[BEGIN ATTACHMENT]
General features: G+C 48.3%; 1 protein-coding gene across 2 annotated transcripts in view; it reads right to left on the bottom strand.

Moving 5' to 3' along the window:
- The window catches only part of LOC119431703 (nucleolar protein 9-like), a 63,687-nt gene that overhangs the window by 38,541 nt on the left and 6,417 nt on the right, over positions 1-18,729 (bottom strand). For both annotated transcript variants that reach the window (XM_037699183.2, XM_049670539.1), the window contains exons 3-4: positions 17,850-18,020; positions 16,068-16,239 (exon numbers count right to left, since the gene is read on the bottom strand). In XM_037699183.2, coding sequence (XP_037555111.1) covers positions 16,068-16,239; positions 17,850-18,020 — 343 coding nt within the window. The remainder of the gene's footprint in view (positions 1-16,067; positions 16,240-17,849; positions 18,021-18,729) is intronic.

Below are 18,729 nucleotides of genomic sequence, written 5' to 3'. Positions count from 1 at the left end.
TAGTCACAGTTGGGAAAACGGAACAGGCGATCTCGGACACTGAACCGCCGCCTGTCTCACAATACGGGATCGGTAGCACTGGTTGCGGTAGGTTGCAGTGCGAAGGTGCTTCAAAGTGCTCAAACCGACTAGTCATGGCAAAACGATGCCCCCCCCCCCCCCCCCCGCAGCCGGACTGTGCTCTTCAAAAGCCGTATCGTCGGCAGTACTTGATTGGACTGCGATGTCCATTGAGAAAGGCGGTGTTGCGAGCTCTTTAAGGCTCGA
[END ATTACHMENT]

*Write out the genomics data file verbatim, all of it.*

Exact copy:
General features: G+C 48.3%; 1 protein-coding gene across 2 annotated transcripts in view; it reads right to left on the bottom strand.

Moving 5' to 3' along the window:
- The window catches only part of LOC119431703 (nucleolar protein 9-like), a 63,687-nt gene that overhangs the window by 38,541 nt on the left and 6,417 nt on the right, over positions 1-18,729 (bottom strand). For both annotated transcript variants that reach the window (XM_037699183.2, XM_049670539.1), the window contains exons 3-4: positions 17,850-18,020; positions 16,068-16,239 (exon numbers count right to left, since the gene is read on the bottom strand). In XM_037699183.2, coding sequence (XP_037555111.1) covers positions 16,068-16,239; positions 17,850-18,020 — 343 coding nt within the window. The remainder of the gene's footprint in view (positions 1-16,067; positions 16,240-17,849; positions 18,021-18,729) is intronic.

Below are 18,729 nucleotides of genomic sequence, written 5' to 3'. Positions count from 1 at the left end.
TAGTCACAGTTGGGAAAACGGAACAGGCGATCTCGGACACTGAACCGCCGCCTGTCTCACAATACGGGATCGGTAGCACTGGTTGCGGTAGGTTGCAGTGCGAAGGTGCTTCAAAGTGCTCAAACCGACTAGTCATGGCAAAACGATGCCCCCCCCCCCCCCCCCCGCAGCCGGACTGTGCTCTTCAAAAGCCGTATCGTCGGCAGTACTTGATTGGACTGCGATGTCCATTGAGAAAGGCGGTGTTGCGAGCTCTTTAAGGCTCGA